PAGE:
This article is the first of a six part preview of the Rutgers football team as it enters the 2006 season. Long gone are the dreadful reminders of former OLine Coach Rod Holder. Upon Coach Kyle Flood's hiring the unit established the identity it lacked the previous season. Now entering his second season at RU, Flood's presence helps the unit gain an important attribute necessary to take the next step – coaching stability.
2006 PREVIEW – OFFENSIVE LINE
The offensive line became a mainstay for the Rutgers offense during 2006. Perhaps the most pivotal of off-season changes had little to do with anything related to recruiting. With the majority of the offensive line returning in much the same shape – in terms of player personnel – as the previous year, the unit seemed to thrive on the change of chemistry resulting from the arrival of former Delaware Asst. Head Coach/OL Coach Kyle Flood.
After a disappointing 2004 season, the offensive line once again showed promise in 2005. From the measly 2.5ypr (yards per rush) gained during 2004, the OL helped establish a presence that allowed RU to increase that total to 4.3ypr. The 4.3ypc gained was the same total that was allowed by the defense in 2004. The 83.5 yards per game (ypg) totaled in 2004 increased to 162.2ypg. Rushing TDs, a combination of both backfield talent and improved trench play nearly doubled, increasing from 9 (2004) to 16 (2005). A very misleading statistic, a substantial decrease in passing output from 2004 (3416 yards) to 2005 (2818), was more a reflection of the improved balance in the Scarlet Knight offensive attack. Indeed, Rutgers increased its output in terms of total scoring (269 points to 344), points per game (24.5 to 28.7), and perhaps most importantly, showed a sizeable improvement in rushing first downs (56 to 96, in 2005).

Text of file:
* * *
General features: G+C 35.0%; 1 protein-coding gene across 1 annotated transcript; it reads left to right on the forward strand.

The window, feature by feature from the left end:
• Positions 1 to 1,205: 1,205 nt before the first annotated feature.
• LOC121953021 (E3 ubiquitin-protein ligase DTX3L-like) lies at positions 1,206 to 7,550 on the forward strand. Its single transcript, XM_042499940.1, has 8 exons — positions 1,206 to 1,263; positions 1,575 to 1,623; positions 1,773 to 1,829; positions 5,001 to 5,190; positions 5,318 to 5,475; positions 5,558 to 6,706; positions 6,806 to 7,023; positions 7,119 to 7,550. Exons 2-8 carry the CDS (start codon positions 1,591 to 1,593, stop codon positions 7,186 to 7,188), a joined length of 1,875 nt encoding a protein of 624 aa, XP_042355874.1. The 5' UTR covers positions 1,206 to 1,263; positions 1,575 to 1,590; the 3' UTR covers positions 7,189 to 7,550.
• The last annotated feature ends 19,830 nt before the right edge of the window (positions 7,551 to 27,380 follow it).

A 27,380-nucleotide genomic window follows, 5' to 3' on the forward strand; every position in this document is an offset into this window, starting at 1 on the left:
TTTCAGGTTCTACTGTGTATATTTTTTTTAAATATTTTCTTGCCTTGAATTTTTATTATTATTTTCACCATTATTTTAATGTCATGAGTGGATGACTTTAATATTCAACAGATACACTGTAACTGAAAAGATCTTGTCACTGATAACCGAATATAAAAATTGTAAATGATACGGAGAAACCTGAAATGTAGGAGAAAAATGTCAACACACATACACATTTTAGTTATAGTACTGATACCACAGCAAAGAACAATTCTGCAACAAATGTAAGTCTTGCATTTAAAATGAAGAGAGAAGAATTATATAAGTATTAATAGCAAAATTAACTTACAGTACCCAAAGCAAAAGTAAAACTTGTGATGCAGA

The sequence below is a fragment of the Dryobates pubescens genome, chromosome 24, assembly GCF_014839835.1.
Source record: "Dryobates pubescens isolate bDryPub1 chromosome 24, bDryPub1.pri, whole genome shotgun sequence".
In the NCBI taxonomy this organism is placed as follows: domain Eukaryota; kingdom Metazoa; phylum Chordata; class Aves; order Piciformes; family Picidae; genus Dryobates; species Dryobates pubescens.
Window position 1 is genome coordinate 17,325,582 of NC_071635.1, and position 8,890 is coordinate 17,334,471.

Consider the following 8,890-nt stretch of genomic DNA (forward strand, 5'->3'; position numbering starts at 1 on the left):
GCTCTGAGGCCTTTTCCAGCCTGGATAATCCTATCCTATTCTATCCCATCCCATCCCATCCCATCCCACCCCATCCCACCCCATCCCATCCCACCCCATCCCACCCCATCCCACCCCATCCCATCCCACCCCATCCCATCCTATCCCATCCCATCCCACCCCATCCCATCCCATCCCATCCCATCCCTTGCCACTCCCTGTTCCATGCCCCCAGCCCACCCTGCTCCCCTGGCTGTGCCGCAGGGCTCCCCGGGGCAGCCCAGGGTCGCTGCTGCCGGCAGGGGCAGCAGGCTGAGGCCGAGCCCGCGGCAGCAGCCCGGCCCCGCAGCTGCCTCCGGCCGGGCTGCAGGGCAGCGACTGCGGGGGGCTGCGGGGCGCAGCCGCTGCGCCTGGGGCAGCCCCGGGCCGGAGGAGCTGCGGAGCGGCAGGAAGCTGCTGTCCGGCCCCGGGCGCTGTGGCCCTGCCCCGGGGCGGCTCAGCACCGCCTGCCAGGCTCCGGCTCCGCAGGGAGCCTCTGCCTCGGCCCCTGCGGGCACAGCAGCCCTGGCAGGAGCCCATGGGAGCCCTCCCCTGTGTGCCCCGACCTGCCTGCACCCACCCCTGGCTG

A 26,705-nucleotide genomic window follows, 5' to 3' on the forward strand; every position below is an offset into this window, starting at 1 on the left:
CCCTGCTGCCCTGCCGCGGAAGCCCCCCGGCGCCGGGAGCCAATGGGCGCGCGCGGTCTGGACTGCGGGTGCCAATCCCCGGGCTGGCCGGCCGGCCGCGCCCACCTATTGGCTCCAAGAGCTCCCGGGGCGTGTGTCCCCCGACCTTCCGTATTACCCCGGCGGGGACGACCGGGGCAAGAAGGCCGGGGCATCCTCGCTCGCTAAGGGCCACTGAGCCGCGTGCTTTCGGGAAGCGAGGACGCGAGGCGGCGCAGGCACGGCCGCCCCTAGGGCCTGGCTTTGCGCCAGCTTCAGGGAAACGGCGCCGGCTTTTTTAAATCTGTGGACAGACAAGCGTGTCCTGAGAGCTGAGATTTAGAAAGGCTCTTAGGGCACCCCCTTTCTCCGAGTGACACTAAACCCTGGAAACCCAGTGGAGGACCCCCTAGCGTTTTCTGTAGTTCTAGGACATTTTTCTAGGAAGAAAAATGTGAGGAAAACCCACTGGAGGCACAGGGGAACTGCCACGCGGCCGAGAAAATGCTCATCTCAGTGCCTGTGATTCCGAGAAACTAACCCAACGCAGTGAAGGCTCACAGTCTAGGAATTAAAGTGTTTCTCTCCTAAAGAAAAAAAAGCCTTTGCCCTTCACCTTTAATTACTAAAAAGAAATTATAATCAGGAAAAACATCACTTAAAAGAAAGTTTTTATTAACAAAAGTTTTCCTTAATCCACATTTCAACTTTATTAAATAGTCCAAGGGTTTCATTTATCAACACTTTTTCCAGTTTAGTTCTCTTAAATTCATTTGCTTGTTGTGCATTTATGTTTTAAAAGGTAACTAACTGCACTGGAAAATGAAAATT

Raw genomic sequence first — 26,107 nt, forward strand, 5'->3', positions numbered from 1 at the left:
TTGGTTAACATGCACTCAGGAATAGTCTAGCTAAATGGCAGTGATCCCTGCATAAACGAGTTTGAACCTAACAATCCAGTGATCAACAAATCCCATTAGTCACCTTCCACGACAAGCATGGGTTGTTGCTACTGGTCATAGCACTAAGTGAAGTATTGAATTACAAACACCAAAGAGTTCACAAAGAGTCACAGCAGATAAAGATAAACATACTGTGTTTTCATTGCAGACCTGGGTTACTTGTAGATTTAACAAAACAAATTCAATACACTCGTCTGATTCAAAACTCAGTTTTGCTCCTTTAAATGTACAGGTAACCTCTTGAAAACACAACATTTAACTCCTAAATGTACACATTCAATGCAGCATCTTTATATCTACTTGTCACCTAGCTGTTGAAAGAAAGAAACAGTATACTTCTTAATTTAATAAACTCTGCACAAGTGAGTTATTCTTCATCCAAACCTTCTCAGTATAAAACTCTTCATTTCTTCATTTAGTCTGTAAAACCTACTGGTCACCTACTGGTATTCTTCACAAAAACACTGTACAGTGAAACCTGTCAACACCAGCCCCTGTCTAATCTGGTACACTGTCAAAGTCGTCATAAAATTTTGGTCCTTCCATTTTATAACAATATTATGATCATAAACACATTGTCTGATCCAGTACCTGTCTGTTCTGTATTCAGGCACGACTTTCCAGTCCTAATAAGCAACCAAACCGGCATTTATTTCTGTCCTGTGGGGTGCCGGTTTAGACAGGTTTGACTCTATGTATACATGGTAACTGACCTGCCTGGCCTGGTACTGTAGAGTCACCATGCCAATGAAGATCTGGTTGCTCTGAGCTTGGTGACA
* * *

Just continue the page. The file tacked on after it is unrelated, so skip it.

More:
The improvement of 2005 was obvious to the naked eye and to the statistician. However, the success of the 2005 season also saw a pair of undeniably dependant linemen conclude their Rutgers careers. The Scarlet Knights will have to replace All-Big East selection John Glass and Sameeh McDonald.
PLAYERS LOST FROM THE TWO-DEEP
Impact Players lost off the two-deep include:
RG John Glass [All-Big East] (23 GS)
RT Sameeh McDonald (22 GS)
Originally a Syracuse Orange signee, John Glass saw himself enrolled at Division II New Haven in 2001 after failing to qualify in 2000. He transferred to Rutgers in 2002 and practiced with the scout team while sitting out his transfer season. The start of 2003 saw Glass earn a starting job at RG, while 2004 brought more of the same. An All-Big East honoree in both 2004 and 2005, Glass graduated after having started 23 games at a position that was his for 2+ years.
Sameeh McDonald redshirted as a freshman in 2001, made the move to backup LT in 2002, beat highly-touted Ron Green for the starting RT job in 2003 while playing eight of his nine starts at RT. After starting at RT last year alongside Glass, McDonald's graduation leaves behind a combined 45 games started (between Glass and McDonald) on the right side of the OL.
RETURNING PLAYERS FROM THE TWO-DEEP/INJURY